America has carried on a love affair with sports since its inception. Whether you are a professional athlete, or play in youth leagues, on adult softball teams, or pickup games with friends, your feet and ankles take a beating while play sports.
All vigorous sports should be played sensibly and safely. Improper preparation and techniques can lead to injury, especially in the lower extremities. Athletes of all levels should be aware of the various risks and potential sports injuries of playing the game. With the guidance of your podiatrist, you can avoid sports injuries and life on the bench.
Common Sports Injuries
Any sport offers a number of different ways to injure your feet and ankles. For instance, in baseball alone, ankle sprains may occur while running, fielding balls, stepping on or sliding into bases.
Your podiatrist will help to determine the extent of the injury, and develop a treatment plan to guide you during the healing process. Failure to fully treat and rehabilitate a sprain may lead to chronic ankle instability and recurrent sprains.
Overuse or excessive training can also put some athletes on the bench with Achilles tendinitis or heel pain. The start and stop of many sports often creates pain and tightness in the calf and aggravation of the Achilles tendon. Regular, gentle, and gradual stretching of the calf muscles before and after the game will help minimize the pain and stiffness.
Protect Your Feet: Wear Appropriate Shoes
There seems to be a shoe designed for every sport out there, but there is a method to the varying styles. Sport-specific shoes really can change your game and protect your feet from injury. There is no danger in wearing cleats, but they should be gradually introduced before being worn in the game. A young player needs to get a feel for cleats, which should not be worn off of the field.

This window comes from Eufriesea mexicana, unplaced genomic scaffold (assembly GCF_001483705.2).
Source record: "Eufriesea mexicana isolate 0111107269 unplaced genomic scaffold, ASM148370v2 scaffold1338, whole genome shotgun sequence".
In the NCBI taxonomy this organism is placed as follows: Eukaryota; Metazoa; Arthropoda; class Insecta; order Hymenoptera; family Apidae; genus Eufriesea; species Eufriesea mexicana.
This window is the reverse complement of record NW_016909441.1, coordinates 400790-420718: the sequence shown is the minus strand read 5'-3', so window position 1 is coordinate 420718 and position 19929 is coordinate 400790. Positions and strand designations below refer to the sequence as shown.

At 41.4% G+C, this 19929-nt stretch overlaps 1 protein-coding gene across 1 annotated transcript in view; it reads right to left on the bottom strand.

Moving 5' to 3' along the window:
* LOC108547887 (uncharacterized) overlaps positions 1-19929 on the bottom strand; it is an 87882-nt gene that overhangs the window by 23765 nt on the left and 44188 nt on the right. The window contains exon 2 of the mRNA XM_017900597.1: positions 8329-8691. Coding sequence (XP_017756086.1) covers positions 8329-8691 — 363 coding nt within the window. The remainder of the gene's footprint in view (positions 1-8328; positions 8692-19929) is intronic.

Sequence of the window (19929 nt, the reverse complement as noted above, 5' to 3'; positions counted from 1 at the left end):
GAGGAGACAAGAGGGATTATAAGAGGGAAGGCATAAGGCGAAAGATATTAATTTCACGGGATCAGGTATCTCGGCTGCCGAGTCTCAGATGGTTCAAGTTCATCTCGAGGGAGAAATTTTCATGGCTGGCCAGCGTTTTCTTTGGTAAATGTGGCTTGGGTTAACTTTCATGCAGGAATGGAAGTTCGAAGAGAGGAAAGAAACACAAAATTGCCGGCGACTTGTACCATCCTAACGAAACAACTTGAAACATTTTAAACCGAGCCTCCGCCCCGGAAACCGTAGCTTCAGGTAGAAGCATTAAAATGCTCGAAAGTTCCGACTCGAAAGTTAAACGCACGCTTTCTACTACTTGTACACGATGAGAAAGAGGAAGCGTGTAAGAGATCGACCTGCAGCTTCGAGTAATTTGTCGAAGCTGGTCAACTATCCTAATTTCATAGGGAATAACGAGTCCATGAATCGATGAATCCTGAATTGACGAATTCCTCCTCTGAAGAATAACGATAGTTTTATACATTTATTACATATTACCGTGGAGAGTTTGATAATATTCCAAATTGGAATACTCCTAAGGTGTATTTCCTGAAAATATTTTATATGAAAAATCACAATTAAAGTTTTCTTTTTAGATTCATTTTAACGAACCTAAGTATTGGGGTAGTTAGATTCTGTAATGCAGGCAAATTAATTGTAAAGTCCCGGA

While the improved traction of cleats may enhance play, it also leaves your ankles more susceptible to twists and turns. Anyone with pre-existing foot conditions should see a podiatrist before putting on cleats, and never wear hand-me-downs. Spikes, which are made to be lighter and more flexible these days, perform the same function as cleats, but engage with the ground differently. These should also be worn with caution until the feel of how they engage with the turf is understood.
Watch for irritation, blisters or redness while wearing cleats, because they can indicate a biomechanical problem in the legs or feet. Pain is a sure sign of a problem, and should be addressed immediately. If wearing cleats causes you pain, discontinue wearing them for a couple days and visit your foot doctor for further treatment and diagnosis.
When it comes to sports, it is important to protect your feet from injury. Activities such as football, baseball, soccer, field hockey, and lacrosse often lead to ankle injuries as a result of play on artificial surfaces, improper footwear, or inadequate stretching. Contact your podiatrist if you exhibit any injuries after playing your favorite sport. Your podiatrist can treat you and offer prevention techniques, so you aren't benched for the rest of the season.